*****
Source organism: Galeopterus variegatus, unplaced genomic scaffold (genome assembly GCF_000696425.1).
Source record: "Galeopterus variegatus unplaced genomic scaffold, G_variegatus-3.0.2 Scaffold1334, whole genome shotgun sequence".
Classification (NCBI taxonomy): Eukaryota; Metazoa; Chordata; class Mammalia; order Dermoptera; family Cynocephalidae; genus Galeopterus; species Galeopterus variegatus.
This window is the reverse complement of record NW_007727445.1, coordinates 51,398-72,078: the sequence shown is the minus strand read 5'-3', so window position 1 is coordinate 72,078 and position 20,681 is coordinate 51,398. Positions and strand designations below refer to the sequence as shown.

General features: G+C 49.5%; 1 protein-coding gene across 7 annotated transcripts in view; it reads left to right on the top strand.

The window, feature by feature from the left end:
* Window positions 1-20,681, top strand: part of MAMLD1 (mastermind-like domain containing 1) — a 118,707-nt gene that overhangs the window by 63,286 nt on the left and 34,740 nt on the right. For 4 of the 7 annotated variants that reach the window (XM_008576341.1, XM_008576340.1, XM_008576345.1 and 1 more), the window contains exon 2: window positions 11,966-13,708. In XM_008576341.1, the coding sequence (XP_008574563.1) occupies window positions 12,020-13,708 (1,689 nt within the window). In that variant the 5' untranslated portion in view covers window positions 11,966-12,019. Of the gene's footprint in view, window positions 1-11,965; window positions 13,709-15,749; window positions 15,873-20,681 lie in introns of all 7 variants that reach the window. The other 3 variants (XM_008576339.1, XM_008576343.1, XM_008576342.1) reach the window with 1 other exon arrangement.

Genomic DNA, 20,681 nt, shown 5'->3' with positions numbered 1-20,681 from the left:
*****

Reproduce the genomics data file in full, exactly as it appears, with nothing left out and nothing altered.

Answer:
Source organism: Galeopterus variegatus, unplaced genomic scaffold (genome assembly GCF_000696425.1).
Source record: "Galeopterus variegatus unplaced genomic scaffold, G_variegatus-3.0.2 Scaffold1334, whole genome shotgun sequence".
Classification (NCBI taxonomy): Eukaryota; Metazoa; Chordata; class Mammalia; order Dermoptera; family Cynocephalidae; genus Galeopterus; species Galeopterus variegatus.
This window is the reverse complement of record NW_007727445.1, coordinates 51,398-72,078: the sequence shown is the minus strand read 5'-3', so window position 1 is coordinate 72,078 and position 20,681 is coordinate 51,398. Positions and strand designations below refer to the sequence as shown.

General features: G+C 49.5%; 1 protein-coding gene across 7 annotated transcripts in view; it reads left to right on the top strand.

The window, feature by feature from the left end:
* Window positions 1-20,681, top strand: part of MAMLD1 (mastermind-like domain containing 1) — a 118,707-nt gene that overhangs the window by 63,286 nt on the left and 34,740 nt on the right. For 4 of the 7 annotated variants that reach the window (XM_008576341.1, XM_008576340.1, XM_008576345.1 and 1 more), the window contains exon 2: window positions 11,966-13,708. In XM_008576341.1, the coding sequence (XP_008574563.1) occupies window positions 12,020-13,708 (1,689 nt within the window). In that variant the 5' untranslated portion in view covers window positions 11,966-12,019. Of the gene's footprint in view, window positions 1-11,965; window positions 13,709-15,749; window positions 15,873-20,681 lie in introns of all 7 variants that reach the window. The other 3 variants (XM_008576339.1, XM_008576343.1, XM_008576342.1) reach the window with 1 other exon arrangement.

Genomic DNA, 20,681 nt, shown 5'->3' with positions numbered 1-20,681 from the left: